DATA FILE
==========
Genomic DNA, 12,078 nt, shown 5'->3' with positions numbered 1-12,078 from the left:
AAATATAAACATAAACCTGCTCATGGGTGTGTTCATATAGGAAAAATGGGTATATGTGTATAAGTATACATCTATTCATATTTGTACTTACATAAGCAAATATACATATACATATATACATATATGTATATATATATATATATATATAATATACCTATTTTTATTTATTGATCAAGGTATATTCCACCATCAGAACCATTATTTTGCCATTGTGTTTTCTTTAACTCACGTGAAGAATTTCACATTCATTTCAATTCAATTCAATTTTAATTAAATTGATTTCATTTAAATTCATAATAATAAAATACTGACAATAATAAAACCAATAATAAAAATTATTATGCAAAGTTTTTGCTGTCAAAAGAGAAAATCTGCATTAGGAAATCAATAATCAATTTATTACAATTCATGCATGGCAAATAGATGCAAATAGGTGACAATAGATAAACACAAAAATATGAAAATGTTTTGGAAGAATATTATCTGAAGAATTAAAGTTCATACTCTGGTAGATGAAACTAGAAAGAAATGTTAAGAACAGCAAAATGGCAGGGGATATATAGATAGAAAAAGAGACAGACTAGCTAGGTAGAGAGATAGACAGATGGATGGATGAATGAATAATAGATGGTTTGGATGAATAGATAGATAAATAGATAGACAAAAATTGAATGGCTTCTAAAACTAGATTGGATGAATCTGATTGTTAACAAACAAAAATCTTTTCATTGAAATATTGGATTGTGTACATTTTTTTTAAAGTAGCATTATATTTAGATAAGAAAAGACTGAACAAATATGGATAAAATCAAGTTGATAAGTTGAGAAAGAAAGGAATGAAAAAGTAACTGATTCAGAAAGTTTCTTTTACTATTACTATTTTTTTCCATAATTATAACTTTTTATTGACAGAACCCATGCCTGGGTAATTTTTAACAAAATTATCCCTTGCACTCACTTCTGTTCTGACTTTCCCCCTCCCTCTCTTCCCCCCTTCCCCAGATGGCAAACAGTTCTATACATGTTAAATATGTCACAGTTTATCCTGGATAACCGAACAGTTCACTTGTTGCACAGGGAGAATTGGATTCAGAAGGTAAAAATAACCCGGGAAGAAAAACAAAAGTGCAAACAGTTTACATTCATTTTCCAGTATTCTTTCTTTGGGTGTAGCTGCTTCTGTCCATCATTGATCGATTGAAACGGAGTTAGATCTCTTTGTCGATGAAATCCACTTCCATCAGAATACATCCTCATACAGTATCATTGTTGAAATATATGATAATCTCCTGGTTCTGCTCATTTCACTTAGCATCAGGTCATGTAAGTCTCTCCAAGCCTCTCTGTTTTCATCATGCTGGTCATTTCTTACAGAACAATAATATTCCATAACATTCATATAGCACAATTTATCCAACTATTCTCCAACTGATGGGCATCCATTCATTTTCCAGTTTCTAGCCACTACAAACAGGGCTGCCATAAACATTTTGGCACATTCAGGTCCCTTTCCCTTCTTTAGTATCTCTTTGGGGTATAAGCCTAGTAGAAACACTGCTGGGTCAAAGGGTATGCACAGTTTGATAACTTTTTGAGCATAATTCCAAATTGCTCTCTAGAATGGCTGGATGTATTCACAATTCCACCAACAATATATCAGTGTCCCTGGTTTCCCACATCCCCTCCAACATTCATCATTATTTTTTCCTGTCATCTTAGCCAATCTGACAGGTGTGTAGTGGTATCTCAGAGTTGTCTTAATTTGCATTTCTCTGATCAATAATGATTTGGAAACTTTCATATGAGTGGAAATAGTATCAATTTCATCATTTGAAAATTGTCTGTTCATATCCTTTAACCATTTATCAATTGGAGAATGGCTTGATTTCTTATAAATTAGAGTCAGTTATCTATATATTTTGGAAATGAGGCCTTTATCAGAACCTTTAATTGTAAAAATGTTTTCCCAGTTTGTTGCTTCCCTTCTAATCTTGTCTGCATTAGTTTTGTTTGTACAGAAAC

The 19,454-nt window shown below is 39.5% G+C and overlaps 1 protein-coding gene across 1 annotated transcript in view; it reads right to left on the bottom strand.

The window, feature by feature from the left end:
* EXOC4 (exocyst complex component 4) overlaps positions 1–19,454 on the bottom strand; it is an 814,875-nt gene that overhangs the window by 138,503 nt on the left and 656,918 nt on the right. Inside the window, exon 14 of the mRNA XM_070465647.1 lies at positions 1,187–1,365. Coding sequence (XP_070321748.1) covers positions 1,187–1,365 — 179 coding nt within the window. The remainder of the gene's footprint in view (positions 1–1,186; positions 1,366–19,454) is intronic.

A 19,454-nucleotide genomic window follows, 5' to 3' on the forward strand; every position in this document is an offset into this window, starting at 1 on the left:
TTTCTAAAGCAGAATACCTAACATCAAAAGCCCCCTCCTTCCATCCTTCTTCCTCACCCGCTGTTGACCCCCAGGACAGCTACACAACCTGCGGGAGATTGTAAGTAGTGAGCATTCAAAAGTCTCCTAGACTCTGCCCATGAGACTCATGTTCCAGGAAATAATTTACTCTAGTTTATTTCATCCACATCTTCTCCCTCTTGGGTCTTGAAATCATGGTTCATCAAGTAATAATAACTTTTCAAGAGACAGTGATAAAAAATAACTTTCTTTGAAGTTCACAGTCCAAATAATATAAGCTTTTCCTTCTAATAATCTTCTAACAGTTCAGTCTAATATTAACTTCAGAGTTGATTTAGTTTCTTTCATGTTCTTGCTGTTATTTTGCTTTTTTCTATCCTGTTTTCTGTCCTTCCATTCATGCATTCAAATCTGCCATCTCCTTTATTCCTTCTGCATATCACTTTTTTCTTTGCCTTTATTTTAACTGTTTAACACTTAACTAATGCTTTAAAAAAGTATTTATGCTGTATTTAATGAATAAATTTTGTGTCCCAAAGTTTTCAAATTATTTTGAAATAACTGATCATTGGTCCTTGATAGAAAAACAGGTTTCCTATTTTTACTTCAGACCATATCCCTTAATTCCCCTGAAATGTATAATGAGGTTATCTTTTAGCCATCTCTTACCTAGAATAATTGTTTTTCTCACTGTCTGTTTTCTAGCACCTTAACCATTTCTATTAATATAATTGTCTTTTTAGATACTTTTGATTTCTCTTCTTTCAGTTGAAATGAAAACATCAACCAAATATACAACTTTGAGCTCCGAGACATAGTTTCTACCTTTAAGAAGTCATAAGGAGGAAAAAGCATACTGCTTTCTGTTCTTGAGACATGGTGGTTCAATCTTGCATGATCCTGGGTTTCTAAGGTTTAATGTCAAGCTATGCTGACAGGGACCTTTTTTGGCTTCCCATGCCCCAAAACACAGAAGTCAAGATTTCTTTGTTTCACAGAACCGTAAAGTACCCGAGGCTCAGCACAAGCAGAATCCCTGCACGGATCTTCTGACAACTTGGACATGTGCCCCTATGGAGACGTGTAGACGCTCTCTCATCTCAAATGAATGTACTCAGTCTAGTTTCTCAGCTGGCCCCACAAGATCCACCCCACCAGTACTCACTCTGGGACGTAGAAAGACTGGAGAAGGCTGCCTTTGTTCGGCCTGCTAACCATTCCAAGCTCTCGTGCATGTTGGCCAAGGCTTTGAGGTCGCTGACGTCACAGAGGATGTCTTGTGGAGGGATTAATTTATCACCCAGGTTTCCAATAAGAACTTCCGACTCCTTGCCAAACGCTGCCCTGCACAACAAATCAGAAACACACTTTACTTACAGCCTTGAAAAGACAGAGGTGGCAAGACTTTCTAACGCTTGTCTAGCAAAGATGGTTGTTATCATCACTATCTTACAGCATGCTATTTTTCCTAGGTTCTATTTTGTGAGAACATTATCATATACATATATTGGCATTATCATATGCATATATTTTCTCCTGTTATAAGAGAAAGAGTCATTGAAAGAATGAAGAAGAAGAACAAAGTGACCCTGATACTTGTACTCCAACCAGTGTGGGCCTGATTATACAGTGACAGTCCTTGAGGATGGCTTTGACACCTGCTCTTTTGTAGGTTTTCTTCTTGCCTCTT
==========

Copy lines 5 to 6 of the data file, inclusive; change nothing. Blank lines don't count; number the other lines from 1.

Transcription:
* EXOC4 (exocyst complex component 4) overlaps positions 1–19,454 on the bottom strand; it is an 814,875-nt gene that overhangs the window by 138,503 nt on the left and 656,918 nt on the right. Inside the window, exon 14 of the mRNA XM_070465647.1 lies at positions 1,187–1,365. Coding sequence (XP_070321748.1) covers positions 1,187–1,365 — 179 coding nt within the window. The remainder of the gene's footprint in view (positions 1–1,186; positions 1,366–19,454) is intronic.

A 19,454-nucleotide genomic window follows, 5' to 3' on the forward strand; every position in this document is an offset into this window, starting at 1 on the left: